Let’s look at the math and the logic behind it. The outperformance goal ties very closely with my portfolio approach and construction. We typically have around 15-18 stocks in the portfolio, bought at 60-70% discount to intrinsic value on average. Most of the companies we hold have an ROE of around 20-25% and are growing around 18-20% annually. These numbers may vary, but on average they will cluster around the above figures over time.

Let’s explore a specific example based on these numbers. Let’s say a company valued at 100, growing at around 20% is purchased for 70. Let’s assume I am right in my analysis and the stock converges to fair value in year 3. If this happy situation comes to pass, the stock will deliver around 34% per annum return.

Now in year 3, we could sell the stock and buy a new one again and make similar returns. This may occur from time to time in individual cases, but is not feasible at the portfolio level unless the market is in the dumps and stocks are selling at cheap prices. It is unlikely that our positions would be in a bull market and selling at full price, when other stocks are available at a discount.

In such a case,  if the quality of the company is high and we continue to hold on to it, it will deliver a return of around 20% per annum in the future (assuming the stock continues to sell at fair value going forward). If you add 2 % dividend to this 20% annual increase in fair value, the stock could deliver around 22% for the foreseeable future.

The portfolio view
The math, explained for a single stock, works at the portfolio level quite well. As per my rough estimates, the model portfolio has grown at around 22% per annum in intrinsic value. It was selling at around 27% of intrinsic value when we started and is at a 20% discount now. You have to keep in mind that there are just estimates on my part and I cannot provide any mathematical proof for it. However I have found that these two variables have worked quite well in understanding the performance of the portfolio over the long run – discount to intrinsic value and growth of the value itself.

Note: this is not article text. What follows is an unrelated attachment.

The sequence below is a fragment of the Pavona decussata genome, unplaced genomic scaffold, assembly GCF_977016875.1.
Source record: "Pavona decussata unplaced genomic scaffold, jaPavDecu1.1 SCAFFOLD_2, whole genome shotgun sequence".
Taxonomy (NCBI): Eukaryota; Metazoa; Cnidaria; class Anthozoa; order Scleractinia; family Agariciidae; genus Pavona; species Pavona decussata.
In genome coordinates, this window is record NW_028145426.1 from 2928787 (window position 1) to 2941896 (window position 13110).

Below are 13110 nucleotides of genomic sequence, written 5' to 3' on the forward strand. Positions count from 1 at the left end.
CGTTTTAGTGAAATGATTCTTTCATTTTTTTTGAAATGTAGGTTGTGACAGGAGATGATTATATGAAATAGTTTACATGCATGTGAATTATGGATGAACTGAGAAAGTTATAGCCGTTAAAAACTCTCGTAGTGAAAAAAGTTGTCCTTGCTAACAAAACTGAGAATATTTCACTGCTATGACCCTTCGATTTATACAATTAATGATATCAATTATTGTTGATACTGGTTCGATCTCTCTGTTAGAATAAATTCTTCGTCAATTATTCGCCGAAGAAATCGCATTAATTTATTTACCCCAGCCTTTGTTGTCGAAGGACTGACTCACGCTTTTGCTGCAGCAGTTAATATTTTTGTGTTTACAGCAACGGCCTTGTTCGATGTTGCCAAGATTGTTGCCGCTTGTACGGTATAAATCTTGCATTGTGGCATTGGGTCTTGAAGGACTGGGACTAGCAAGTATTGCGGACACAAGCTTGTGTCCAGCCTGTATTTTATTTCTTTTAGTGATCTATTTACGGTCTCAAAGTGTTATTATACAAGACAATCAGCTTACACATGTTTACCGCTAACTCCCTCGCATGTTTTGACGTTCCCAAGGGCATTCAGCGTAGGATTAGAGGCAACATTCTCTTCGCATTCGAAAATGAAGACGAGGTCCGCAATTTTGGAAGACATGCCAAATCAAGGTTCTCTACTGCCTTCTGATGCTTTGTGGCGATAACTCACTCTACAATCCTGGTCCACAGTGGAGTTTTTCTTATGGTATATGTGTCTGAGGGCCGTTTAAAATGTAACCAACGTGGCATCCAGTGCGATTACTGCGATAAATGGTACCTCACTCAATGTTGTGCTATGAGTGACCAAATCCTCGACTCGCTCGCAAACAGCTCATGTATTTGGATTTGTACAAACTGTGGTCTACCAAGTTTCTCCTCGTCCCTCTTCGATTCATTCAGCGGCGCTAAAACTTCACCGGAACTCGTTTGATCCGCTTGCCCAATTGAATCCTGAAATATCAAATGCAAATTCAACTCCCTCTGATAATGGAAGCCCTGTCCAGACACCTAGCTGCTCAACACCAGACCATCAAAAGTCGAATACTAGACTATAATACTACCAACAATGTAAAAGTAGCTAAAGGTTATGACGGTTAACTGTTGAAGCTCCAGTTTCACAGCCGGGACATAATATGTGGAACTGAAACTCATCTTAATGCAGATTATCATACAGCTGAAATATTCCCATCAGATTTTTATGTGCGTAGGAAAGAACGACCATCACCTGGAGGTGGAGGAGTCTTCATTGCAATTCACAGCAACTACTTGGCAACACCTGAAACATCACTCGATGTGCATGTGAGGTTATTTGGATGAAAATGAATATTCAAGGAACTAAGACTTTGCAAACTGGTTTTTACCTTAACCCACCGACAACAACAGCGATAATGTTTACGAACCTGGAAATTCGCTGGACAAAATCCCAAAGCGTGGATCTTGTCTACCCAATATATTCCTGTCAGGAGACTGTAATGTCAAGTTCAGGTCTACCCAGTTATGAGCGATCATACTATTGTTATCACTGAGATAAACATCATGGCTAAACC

As the intrinsic value has grown over years and the gap closed, we have enjoyed a tailwind and hence the returns have been a bit higher than that of the intrinsic value. The returns are often lumpy as can be seen from the performance.

Where will these returns take us?
If you talk to some investors, they would scoff at 20% returns. Let look at this table for a moment

I am sure a lot of you have seen the above table. It shows how much 1 lac will become if you allow it to compound at a certain rate of return for 10, 20 and 30 years.

There is something different in the table, from what you would have normally seen. The rate of return numbers seem to be random – 7%, 13% etc., but they are not. Let’s look at what they signify

7 % – This is normally the rate of return one would get from a fixed deposit in the bank
13% – This is the average rate of return from real estate over long periods of time. I would get eye rolls when I quoted this number in the past. The recent and ongoing experience is changing that now.
16% – this is roughly the kind of return you can get from the stock market index over long periods of time
20% – This the level of returns we ‘hope’ to achieve in the long run.

There are a few key implications of the above table

– A small edge over average returns adds up to a lot over time
– The key to creating wealth in the long run is not just super high returns, but to sustain above average returns over a long period of time. It is of no help if you compound at 30% for 20 years and then lose 80% of your capital in the 21st The key is to manage the risk too.

If we achieve our stated goal over the long term, the end result will be quite good. There are two risks to this happy end – avoid blowing up (which I am focused on) and early retirement (mine), which you have to hope does not happen either involuntarily (I get hit by a bus) or voluntarily (I head off to the beach).